Colic in horses is a common problem. Learn to recognize the signs and when to get help for your tall friends.
The other day I was talking with my friend who grew up riding horses. She rode her horse, Eddie, for 10 years before he died from colic. How tragic! Colic is a serious condition that commonly occurs in horses. Approximately ten percent of all horses suffer at least one bout of colic during their lifetime. Do you know the signs and what to do about it?
The most common sign of colic is abdominal pain. However, colic includes a vast variety of abdominal pain. It can range from excess gas to severe twisting of the intestines. It can also include stomach ulcers, or sores in the stomach. A horse has a better chance to completely recover if a diagnosis is made quickly. So horse owners can play a life-saving role by recognizing the early signs of colic.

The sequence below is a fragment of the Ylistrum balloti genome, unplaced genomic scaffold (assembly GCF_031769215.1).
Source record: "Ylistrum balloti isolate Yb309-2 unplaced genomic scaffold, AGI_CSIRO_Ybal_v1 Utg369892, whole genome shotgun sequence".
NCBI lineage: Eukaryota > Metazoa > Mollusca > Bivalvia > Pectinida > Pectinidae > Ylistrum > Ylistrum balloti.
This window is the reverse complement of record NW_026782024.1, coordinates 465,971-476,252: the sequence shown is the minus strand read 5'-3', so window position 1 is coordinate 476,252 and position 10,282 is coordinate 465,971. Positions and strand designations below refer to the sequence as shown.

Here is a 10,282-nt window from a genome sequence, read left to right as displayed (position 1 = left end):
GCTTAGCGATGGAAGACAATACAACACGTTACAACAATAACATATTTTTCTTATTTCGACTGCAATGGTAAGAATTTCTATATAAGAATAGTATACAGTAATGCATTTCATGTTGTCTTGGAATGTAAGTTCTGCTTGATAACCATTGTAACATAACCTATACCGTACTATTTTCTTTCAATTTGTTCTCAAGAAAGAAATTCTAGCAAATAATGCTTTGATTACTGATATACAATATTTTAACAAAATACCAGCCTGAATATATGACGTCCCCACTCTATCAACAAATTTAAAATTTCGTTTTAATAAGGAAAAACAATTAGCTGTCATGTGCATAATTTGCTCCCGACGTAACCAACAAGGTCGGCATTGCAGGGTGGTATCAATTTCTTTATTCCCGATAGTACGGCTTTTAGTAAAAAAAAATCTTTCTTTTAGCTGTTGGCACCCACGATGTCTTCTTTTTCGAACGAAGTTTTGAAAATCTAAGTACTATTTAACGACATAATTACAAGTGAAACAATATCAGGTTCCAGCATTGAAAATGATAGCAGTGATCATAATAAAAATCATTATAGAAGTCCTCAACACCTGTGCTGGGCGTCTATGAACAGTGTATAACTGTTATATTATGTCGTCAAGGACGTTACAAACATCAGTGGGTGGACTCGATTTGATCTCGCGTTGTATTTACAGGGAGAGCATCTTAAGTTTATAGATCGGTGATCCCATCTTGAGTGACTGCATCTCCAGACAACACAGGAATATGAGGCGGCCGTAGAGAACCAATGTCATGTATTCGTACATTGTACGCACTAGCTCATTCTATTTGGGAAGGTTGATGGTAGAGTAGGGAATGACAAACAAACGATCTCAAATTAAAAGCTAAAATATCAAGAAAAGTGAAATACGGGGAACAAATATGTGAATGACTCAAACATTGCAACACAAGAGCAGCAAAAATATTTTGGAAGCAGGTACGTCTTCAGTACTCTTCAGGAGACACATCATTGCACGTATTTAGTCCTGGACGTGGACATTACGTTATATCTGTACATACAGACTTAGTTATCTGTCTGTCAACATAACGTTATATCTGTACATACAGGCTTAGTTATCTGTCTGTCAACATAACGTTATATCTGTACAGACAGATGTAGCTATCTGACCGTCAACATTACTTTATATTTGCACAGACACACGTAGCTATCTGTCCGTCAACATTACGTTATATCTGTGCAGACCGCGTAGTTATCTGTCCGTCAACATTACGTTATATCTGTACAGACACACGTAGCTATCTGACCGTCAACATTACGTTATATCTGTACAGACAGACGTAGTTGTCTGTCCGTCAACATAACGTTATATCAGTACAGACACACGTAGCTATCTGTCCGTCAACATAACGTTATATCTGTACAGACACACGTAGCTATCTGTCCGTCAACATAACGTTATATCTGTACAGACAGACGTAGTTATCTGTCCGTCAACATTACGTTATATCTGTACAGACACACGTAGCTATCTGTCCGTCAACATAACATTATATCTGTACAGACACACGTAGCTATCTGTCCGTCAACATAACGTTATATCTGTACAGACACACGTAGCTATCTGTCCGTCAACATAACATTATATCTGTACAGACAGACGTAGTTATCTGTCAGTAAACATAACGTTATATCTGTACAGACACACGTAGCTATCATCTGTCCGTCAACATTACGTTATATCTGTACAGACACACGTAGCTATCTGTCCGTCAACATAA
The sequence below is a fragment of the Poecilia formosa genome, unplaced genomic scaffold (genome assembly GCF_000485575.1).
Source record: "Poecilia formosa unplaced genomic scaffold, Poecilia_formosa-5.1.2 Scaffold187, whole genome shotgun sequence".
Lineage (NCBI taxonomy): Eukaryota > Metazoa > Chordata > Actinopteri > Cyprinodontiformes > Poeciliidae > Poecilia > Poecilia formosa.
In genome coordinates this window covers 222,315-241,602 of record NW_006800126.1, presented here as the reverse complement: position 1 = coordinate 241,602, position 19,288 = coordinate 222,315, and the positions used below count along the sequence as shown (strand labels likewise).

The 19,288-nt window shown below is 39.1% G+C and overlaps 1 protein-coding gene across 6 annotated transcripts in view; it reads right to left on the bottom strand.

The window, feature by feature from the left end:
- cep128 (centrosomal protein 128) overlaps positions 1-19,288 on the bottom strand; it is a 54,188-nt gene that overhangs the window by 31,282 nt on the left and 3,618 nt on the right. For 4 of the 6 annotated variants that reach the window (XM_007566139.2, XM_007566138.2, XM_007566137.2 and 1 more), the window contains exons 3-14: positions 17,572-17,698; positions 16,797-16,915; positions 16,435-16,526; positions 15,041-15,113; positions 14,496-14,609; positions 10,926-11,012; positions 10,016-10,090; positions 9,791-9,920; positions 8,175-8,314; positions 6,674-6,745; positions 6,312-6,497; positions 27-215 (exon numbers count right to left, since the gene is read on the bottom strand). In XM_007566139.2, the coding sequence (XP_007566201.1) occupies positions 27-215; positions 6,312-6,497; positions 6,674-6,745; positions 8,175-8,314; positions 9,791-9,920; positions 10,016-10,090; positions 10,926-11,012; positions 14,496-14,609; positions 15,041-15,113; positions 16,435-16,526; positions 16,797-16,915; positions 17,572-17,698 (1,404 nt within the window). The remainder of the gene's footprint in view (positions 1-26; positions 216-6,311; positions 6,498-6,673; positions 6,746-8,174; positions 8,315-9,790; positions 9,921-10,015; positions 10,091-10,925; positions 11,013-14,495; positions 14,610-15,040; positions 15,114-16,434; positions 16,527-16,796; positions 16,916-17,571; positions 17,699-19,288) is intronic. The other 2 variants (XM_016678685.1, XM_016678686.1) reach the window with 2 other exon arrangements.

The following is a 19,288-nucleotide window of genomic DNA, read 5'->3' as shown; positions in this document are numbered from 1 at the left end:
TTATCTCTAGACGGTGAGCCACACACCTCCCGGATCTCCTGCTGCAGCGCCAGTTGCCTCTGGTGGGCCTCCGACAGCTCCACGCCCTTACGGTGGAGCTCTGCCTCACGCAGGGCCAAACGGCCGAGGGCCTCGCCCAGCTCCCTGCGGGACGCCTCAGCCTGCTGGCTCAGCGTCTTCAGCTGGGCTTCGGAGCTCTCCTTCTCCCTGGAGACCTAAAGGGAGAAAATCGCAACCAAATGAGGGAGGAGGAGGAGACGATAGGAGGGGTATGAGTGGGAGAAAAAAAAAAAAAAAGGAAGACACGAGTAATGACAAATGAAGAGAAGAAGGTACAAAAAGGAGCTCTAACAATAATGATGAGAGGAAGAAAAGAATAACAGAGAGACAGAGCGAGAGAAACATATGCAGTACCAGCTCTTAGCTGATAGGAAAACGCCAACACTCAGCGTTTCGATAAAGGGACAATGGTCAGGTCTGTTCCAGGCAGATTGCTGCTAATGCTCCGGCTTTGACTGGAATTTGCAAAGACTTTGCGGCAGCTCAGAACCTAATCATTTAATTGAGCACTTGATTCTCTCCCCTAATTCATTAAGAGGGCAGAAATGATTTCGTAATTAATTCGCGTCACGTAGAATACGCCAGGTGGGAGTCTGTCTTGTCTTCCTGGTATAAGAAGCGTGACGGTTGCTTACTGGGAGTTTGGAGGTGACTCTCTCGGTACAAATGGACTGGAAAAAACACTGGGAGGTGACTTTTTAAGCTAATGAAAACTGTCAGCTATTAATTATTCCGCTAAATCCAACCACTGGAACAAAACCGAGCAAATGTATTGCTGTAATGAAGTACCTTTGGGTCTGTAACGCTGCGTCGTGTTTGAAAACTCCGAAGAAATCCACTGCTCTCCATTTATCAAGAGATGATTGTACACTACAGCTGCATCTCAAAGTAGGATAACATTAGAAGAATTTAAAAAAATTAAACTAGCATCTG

All forms of horse colic will begin with mild pain, and may include the other following symptoms:
- Loss of appetite
- Repeatedly curling the upper lip
- Standing in a stretched position
- Lying down repeatedly
- Looking at the flank
- Rolling repeatedly
- Sweating excessively
Some forms of colic will fix themselves, but most cases do need the help of an animal doctor. If you notice these symptoms in your animal, contact your veterinarian immediately. Also remove food from your horse’s stable. Although most horses suffering from colic are not interesting in eating, some equines with a mild case may want to nibble. It is best to keep your horse as quiet and comfortable as possible until the vet arrives.
For other questions, talk to your animal doctor.
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